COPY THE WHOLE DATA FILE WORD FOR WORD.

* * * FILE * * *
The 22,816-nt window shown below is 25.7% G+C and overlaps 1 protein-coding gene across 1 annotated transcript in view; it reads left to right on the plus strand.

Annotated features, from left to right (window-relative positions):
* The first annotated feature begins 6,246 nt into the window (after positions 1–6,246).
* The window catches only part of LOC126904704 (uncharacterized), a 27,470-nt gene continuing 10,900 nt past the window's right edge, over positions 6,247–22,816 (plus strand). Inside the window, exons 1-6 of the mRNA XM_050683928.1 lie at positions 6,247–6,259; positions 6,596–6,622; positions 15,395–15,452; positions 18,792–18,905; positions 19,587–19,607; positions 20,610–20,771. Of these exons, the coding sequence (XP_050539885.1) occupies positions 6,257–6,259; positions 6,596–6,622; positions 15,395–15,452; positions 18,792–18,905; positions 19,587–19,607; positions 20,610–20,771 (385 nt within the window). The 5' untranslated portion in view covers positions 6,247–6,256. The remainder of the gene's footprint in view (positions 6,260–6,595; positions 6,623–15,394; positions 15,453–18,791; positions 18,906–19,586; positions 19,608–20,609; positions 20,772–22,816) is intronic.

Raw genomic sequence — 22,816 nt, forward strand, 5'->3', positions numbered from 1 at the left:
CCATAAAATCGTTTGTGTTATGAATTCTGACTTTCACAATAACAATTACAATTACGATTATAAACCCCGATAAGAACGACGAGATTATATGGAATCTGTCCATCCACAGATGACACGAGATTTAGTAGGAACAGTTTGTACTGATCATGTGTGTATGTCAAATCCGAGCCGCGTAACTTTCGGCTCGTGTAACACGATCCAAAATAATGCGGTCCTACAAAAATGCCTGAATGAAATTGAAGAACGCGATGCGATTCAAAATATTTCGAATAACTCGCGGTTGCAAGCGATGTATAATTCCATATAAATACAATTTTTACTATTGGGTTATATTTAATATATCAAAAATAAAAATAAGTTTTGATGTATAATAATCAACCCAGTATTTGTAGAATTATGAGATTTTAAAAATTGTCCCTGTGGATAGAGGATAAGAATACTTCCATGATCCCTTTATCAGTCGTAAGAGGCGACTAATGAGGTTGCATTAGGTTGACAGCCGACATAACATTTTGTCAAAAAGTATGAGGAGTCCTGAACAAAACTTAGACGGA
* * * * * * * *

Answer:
The 22,816-nt window shown below is 25.7% G+C and overlaps 1 protein-coding gene across 1 annotated transcript in view; it reads left to right on the plus strand.

Annotated features, from left to right (window-relative positions):
* The first annotated feature begins 6,246 nt into the window (after positions 1–6,246).
* The window catches only part of LOC126904704 (uncharacterized), a 27,470-nt gene continuing 10,900 nt past the window's right edge, over positions 6,247–22,816 (plus strand). Inside the window, exons 1-6 of the mRNA XM_050683928.1 lie at positions 6,247–6,259; positions 6,596–6,622; positions 15,395–15,452; positions 18,792–18,905; positions 19,587–19,607; positions 20,610–20,771. Of these exons, the coding sequence (XP_050539885.1) occupies positions 6,257–6,259; positions 6,596–6,622; positions 15,395–15,452; positions 18,792–18,905; positions 19,587–19,607; positions 20,610–20,771 (385 nt within the window). The 5' untranslated portion in view covers positions 6,247–6,256. The remainder of the gene's footprint in view (positions 6,260–6,595; positions 6,623–15,394; positions 15,453–18,791; positions 18,906–19,586; positions 19,608–20,609; positions 20,772–22,816) is intronic.

Raw genomic sequence — 22,816 nt, forward strand, 5'->3', positions numbered from 1 at the left:
CCATAAAATCGTTTGTGTTATGAATTCTGACTTTCACAATAACAATTACAATTACGATTATAAACCCCGATAAGAACGACGAGATTATATGGAATCTGTCCATCCACAGATGACACGAGATTTAGTAGGAACAGTTTGTACTGATCATGTGTGTATGTCAAATCCGAGCCGCGTAACTTTCGGCTCGTGTAACACGATCCAAAATAATGCGGTCCTACAAAAATGCCTGAATGAAATTGAAGAACGCGATGCGATTCAAAATATTTCGAATAACTCGCGGTTGCAAGCGATGTATAATTCCATATAAATACAATTTTTACTATTGGGTTATATTTAATATATCAAAAATAAAAATAAGTTTTGATGTATAATAATCAACCCAGTATTTGTAGAATTATGAGATTTTAAAAATTGTCCCTGTGGATAGAGGATAAGAATACTTCCATGATCCCTTTATCAGTCGTAAGAGGCGACTAATGAGGTTGCATTAGGTTGACAGCCGACATAACATTTTGTCAAAAAGTATGAGGAGTCCTGAACAAAACTTAGACGGA